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Amazon’s Echo devices are garnering scrutiny over potential eavesdropping after a family in Portland, Oregon had their private conversation recorded by their Amazon Echo device and sent to someone in their contact list.  They learned of the invasion of privacy when they received a nightmarish phone call two weeks ago.  “Unplug your Alexa devices right now,” a voice on the other line said. “You’re being hacked.”  The caller, an employee of the husband, had received audio files of their conversations.

The Portland family had an Echo smart home speaker in every room of their house to help control their heat, lights and security system.  The woman, who identified herself only by her first name, Danielle said “My husband and I would joke and say, ‘I’d bet these devices are listening to what we’re saying.”  She added that the device did not tell her that it would be sending the recorded conversations.

Danielle said they unplugged all the devices, contacted Amazon and spoke to an Alexa engineer, who apologized multiple times.  Although Amazon offered to “de-provision” the devices of their communications features so they could keep using them to control their home, Danielle and her family reportedly want a refund instead.  Though the conversation was a mundane one – they were talking about hardwood floors, the couple said they will never plug the devices in again.

Amazon’s full statement on the issue seems to show Alexa, the company’s virtual personal assistant powered by artificial intelligence, was trying a little too hard.  Their statement explained: Echo woke up due to a word in background conversation sounding like “Alexa.” Then, the subsequent conversation was heard as a “send message” request. At which point, Alexa said out loud “To whom?” At which point, the background conversation was interpreted as a name in the customers contact list. Alexa then asked out loud, “[contact name], right?” Alexa then interpreted background conversation as “right.” As unlikely as this string of events is, we are evaluating options to make this case even less likely.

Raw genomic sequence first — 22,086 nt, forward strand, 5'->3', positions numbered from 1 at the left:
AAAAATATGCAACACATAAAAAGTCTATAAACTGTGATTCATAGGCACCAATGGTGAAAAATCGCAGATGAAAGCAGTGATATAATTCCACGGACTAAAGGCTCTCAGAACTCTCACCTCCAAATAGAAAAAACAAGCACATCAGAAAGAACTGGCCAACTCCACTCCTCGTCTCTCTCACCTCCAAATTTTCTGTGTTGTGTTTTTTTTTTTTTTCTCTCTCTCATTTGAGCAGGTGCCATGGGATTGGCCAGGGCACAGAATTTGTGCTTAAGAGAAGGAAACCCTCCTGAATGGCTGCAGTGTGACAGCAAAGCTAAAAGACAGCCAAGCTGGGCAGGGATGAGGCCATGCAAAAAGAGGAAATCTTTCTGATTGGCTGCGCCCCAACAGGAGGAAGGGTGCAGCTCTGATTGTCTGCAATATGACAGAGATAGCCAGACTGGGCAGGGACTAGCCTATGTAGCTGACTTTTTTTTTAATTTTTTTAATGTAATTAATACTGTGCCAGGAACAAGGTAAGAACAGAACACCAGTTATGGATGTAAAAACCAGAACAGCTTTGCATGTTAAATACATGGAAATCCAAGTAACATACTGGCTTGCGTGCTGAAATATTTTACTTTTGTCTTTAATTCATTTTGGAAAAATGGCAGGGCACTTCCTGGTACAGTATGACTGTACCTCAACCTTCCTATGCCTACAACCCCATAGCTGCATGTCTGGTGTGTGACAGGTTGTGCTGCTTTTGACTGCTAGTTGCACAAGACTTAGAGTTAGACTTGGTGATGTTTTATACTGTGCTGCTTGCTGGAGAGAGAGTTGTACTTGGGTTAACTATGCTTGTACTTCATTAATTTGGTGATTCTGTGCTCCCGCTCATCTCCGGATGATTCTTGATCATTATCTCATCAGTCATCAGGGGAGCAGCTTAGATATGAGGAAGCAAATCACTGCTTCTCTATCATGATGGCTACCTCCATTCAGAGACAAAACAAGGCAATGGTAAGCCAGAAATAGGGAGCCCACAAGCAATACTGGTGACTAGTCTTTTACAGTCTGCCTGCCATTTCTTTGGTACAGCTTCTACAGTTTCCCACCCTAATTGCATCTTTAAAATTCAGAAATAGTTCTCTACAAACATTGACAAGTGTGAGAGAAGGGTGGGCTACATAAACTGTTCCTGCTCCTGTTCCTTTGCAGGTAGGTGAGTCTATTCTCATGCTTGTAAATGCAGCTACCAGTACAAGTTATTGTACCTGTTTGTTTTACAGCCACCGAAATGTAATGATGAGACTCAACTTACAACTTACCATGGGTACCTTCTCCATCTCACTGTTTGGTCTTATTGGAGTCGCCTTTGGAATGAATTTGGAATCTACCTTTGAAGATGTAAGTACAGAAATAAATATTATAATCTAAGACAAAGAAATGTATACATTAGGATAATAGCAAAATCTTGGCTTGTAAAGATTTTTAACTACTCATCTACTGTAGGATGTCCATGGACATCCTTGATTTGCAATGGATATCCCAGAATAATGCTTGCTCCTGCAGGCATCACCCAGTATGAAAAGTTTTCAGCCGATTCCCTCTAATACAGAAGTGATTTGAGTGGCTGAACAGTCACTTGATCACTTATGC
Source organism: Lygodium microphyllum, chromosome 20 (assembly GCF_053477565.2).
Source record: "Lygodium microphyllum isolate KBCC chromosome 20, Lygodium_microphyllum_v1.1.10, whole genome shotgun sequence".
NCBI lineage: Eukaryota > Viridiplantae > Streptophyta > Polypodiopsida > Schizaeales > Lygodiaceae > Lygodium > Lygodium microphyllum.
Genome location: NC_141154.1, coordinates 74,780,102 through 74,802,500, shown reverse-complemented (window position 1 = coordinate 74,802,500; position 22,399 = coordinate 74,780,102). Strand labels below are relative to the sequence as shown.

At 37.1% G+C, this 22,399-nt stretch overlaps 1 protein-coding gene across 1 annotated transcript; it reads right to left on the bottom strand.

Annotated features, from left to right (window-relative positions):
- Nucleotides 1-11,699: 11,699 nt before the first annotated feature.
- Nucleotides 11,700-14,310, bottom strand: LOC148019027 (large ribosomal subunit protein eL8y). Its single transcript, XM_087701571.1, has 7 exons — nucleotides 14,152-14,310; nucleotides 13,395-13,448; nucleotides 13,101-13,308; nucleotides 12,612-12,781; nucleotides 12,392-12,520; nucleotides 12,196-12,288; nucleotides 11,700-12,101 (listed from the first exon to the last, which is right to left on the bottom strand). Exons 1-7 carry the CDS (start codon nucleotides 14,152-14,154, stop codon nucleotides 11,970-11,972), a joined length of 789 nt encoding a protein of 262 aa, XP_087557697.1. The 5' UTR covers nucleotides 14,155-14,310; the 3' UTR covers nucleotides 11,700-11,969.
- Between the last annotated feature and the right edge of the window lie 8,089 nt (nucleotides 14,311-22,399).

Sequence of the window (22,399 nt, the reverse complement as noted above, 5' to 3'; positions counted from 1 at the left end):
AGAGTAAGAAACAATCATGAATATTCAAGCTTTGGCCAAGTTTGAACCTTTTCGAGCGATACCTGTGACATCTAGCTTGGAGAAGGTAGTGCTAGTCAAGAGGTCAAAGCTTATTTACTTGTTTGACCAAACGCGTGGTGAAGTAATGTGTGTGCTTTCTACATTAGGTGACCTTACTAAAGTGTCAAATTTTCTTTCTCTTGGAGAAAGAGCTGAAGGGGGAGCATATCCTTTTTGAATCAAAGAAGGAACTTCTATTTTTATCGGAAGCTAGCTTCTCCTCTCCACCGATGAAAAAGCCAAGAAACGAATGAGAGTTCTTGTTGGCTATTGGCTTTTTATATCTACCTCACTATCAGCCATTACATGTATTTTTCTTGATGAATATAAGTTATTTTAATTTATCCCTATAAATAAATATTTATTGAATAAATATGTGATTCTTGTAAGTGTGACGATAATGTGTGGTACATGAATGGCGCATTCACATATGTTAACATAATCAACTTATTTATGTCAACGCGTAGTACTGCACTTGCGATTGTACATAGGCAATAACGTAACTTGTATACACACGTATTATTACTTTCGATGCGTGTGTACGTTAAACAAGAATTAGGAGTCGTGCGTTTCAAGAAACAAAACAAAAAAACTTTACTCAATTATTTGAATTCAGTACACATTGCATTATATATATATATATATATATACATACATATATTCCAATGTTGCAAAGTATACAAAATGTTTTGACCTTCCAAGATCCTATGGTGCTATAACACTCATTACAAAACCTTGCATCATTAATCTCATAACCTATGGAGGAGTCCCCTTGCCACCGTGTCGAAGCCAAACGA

Other smart home speakers carry similar risks that privacy advocates have been warning about as the popularity of these types of devices grows.  Daniel Kahn Gillmor, a staff technologist for the American Civil Liberties Union’s Speech, Privacy and Technology Project, said that the intuitive nature of connected devices can mask their complexity and the possibility of malfunction. “The Amazon Echo, despite being small, is a computer — it’s a computer with microphones, speakers, and it’s connected to the network,” he said. “These are potential surveillance devices, and we have invited them further and further into our lives without examining how that could go wrong. And I think we are starting to see examples of that.”

Last year, a North Carolina man said the same thing had happened to him.  His Echo device recorded 20 seconds of his conversation and sent it to his insurance agent without his knowledge.  Google had to release a patch last year for its Home Mini speakers after some of them were found to be recording everything.  While “home assistants” such as the Amazon Echo, Google Home and Apple HomePod have been big sellers in the past few years, they’ve brought with them many concerns over privacy.  These recorded-conversation incidents show what can happen when people welcome devices into their home that are always listening.

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